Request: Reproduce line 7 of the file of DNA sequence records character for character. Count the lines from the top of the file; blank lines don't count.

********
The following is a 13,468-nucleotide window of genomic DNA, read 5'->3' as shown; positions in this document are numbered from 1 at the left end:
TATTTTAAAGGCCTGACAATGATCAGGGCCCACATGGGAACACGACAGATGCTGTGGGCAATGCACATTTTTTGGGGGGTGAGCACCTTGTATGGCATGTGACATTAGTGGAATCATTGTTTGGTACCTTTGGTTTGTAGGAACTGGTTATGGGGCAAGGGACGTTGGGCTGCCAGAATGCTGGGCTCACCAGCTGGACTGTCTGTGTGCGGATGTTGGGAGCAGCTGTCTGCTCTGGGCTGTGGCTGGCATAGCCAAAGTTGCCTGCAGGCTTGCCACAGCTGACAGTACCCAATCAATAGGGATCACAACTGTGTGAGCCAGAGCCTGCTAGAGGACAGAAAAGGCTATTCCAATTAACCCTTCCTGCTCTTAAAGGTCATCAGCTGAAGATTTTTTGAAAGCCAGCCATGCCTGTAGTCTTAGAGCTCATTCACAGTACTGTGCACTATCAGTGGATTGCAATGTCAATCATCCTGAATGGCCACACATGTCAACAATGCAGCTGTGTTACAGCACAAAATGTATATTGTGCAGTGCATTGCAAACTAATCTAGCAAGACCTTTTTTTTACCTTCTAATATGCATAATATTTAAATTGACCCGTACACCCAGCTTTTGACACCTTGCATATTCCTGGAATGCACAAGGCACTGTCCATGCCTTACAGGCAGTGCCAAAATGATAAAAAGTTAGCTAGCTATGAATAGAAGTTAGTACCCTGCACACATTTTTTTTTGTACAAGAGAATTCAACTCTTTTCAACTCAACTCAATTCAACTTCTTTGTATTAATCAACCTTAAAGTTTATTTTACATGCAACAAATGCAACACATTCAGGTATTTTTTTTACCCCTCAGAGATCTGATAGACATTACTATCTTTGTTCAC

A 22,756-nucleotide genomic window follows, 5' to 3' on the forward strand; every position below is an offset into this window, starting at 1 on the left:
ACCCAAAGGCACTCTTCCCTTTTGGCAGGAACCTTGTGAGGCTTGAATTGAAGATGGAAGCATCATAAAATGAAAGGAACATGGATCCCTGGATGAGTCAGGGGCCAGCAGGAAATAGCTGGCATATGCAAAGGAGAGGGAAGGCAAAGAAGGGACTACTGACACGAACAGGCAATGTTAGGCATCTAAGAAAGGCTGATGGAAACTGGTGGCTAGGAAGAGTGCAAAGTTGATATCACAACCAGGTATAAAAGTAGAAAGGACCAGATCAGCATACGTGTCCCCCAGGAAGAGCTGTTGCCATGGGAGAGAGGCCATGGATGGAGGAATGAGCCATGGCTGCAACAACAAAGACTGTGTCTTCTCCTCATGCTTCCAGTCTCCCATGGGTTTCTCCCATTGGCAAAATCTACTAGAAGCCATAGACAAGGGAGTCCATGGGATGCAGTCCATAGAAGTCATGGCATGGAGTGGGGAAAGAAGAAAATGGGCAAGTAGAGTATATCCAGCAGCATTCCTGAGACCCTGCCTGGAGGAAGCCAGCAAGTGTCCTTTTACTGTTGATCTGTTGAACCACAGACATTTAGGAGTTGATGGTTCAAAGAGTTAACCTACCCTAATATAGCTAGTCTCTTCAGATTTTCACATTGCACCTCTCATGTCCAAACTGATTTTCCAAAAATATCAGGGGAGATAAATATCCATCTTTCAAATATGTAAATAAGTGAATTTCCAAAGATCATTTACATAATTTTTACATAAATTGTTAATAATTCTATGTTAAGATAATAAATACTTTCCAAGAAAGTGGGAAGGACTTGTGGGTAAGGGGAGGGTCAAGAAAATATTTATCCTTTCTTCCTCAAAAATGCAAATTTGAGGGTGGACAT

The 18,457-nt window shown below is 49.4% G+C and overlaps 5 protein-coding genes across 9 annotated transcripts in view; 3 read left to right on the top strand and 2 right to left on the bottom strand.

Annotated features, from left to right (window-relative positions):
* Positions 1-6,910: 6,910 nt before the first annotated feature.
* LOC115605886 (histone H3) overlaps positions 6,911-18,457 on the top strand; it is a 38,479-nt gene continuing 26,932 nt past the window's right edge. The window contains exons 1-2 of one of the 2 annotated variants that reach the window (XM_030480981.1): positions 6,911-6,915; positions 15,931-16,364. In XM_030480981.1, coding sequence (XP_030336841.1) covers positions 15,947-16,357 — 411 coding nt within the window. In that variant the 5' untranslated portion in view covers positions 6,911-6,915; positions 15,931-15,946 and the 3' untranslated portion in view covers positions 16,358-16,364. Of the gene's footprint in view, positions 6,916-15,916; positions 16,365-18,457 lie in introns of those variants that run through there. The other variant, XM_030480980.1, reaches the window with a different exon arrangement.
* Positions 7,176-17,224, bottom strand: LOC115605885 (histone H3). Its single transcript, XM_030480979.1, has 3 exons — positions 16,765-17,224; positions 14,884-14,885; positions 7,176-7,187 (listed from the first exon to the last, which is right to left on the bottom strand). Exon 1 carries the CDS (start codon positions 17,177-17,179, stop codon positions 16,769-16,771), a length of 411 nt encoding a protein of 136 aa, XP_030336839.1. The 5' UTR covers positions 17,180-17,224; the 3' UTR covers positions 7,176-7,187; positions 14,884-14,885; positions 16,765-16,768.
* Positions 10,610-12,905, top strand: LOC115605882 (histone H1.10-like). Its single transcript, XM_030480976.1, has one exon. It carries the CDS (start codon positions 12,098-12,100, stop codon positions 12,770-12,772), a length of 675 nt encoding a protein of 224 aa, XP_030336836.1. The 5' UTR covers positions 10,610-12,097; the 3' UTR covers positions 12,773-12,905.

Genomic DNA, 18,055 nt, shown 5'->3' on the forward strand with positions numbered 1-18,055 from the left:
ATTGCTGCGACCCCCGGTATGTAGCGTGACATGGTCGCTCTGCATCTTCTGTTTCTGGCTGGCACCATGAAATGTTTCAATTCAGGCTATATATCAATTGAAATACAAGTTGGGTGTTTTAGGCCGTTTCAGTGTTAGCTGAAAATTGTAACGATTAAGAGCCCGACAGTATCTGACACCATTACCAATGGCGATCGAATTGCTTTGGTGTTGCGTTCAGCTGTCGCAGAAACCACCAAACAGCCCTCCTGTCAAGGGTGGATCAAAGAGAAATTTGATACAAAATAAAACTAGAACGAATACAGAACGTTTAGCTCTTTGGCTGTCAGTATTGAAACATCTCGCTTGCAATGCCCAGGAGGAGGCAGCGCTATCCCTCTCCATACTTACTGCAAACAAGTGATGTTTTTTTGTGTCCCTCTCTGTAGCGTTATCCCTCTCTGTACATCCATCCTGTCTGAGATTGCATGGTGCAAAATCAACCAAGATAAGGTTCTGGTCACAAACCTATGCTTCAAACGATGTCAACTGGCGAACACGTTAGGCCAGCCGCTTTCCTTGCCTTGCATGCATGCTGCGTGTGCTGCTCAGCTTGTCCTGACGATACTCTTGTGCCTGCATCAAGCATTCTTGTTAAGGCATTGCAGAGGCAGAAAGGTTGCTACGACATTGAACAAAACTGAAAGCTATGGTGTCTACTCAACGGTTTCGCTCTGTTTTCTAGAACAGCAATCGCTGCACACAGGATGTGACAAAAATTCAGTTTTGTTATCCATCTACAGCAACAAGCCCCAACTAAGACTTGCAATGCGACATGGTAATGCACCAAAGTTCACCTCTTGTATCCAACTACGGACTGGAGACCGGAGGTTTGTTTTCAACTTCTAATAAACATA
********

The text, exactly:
* Positions 1-6,910: 6,910 nt before the first annotated feature.